The Star sees its shares tumble after an A$1.6 billion upside warning.

Star Entertainment saw its shares tumble 22% after hinting it could suffer an A$1.6 billion write-down.

By releasing its earnings outlook for the first half of 2023 and full year 2023, this charge, which converts to $1.11 billion, will be tied to its first-half earnings from an increase in duties casino in New South Wales, proposed by the NSW Government on December 17, 2022.

Star’s CEO and Managing Director, Robbie Cookesaid: “While the outcome of recent regulatory and legislative developments remains uncertain, we have taken a conservative approach to assessing the carrying value of our assets, which has resulted in a non-cash impairment charge which will be recorded in our results for first half of fiscal year 23.

“We are engaged in constructive discussions with the New South Wales government regarding proposed changes to casino fees.

“We are focused on working with our regulators, the New South Wales Director and the Queensland Special Director to clean up our business and make it appropriate again.

“Our main priority is to regain the trust of our community and demonstrate to our regulators that we are fit to hold our casino licenses. With this in mind, we continue to support the Premier of New South Wales’ initiatives on cashless gaming and improving risk reduction across the industry. »

The company also said in the report that its business performance was “negatively affected” by several factors, in addition to the aforementioned customs tax, pointing to mid-September operating restrictions following Bell’s review.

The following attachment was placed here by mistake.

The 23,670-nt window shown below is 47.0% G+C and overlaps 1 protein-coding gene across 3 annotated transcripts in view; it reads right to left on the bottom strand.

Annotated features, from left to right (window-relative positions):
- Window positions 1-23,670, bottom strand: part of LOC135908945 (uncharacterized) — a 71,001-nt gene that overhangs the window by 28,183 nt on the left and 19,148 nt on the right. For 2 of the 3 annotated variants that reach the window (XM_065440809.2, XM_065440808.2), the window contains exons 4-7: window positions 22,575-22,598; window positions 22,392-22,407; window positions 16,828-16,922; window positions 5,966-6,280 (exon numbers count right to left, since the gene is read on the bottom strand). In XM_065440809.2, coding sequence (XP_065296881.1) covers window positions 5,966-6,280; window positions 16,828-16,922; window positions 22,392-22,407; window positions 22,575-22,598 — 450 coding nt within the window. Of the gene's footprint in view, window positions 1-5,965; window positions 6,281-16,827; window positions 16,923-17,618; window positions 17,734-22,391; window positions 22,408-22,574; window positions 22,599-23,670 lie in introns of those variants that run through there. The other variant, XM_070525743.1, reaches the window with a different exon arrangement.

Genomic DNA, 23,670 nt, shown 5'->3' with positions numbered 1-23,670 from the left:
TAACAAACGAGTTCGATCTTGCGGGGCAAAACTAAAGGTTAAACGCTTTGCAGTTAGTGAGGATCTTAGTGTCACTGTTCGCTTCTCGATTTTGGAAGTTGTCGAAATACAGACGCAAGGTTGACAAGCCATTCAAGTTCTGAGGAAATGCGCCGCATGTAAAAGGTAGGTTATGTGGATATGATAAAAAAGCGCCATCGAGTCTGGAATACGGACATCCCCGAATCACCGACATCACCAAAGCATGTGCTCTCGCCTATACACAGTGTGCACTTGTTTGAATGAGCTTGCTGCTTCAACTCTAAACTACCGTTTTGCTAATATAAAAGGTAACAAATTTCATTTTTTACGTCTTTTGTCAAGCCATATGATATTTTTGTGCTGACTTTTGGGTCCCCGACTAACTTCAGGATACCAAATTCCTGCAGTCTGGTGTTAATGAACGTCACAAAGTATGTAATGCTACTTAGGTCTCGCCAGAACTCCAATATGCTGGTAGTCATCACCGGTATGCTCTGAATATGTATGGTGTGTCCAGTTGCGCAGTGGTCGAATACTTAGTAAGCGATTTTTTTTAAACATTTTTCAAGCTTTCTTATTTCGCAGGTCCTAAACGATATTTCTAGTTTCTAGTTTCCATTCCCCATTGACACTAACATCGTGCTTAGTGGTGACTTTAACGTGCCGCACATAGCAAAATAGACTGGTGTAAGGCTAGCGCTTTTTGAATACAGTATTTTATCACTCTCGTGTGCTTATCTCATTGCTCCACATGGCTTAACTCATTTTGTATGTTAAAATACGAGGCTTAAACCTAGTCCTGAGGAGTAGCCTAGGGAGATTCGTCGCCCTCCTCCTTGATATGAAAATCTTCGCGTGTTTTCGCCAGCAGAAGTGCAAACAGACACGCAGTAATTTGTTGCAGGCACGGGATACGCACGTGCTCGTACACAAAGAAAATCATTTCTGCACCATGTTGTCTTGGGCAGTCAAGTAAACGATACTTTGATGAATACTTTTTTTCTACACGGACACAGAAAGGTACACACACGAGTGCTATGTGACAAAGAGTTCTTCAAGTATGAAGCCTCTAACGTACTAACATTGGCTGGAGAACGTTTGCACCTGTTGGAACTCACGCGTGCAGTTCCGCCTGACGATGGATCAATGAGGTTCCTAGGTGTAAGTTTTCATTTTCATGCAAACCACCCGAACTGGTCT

According to Star, this has led to an increase in the number of excluded customers and a reduction in free services and benefits in private game areas. He also pointed to increased competition for his revenue results since the Crown Sydney opened in August last year.

The Star noted that, if implemented, it intends to undertake an urgent review of the property’s operating model and assets, with the aim of maximizing the group’s shareholder value. Additionally, the company’s Sydney operations saw a 13.5% decline in domestic revenue from pre-COVID levels.

With regard to the other operations of the company, the team of the Star Gold Coast recorded a 30% increase in domestic revenue compared to pre-COVID levels, achieving its best ever revenue result.

Passing to his Brisbane Treasury This property has seen domestic revenue increase 9% from pre-COVID levels, with the company noting record performance for slots, main gaming tables and hospitality.

Cooke added: “We have been pleased with the continued strength of trading at our Queensland-based properties, while trading at Star Sydney has been affected by operational changes associated with the results of the Bell review as well as competition. of Crown Sydney”.

As a result of ongoing corrective actions, The Star incurred costs of $20 million in the first half of FY23, which included an increase in staff, including the use of third-party consultants to improve compliance processes as the company is seeking to regain its ability to obtain a license.

The Star is also expected to report underlying EBITDA of between A$195 million and A$205 million in the first half of 2023.

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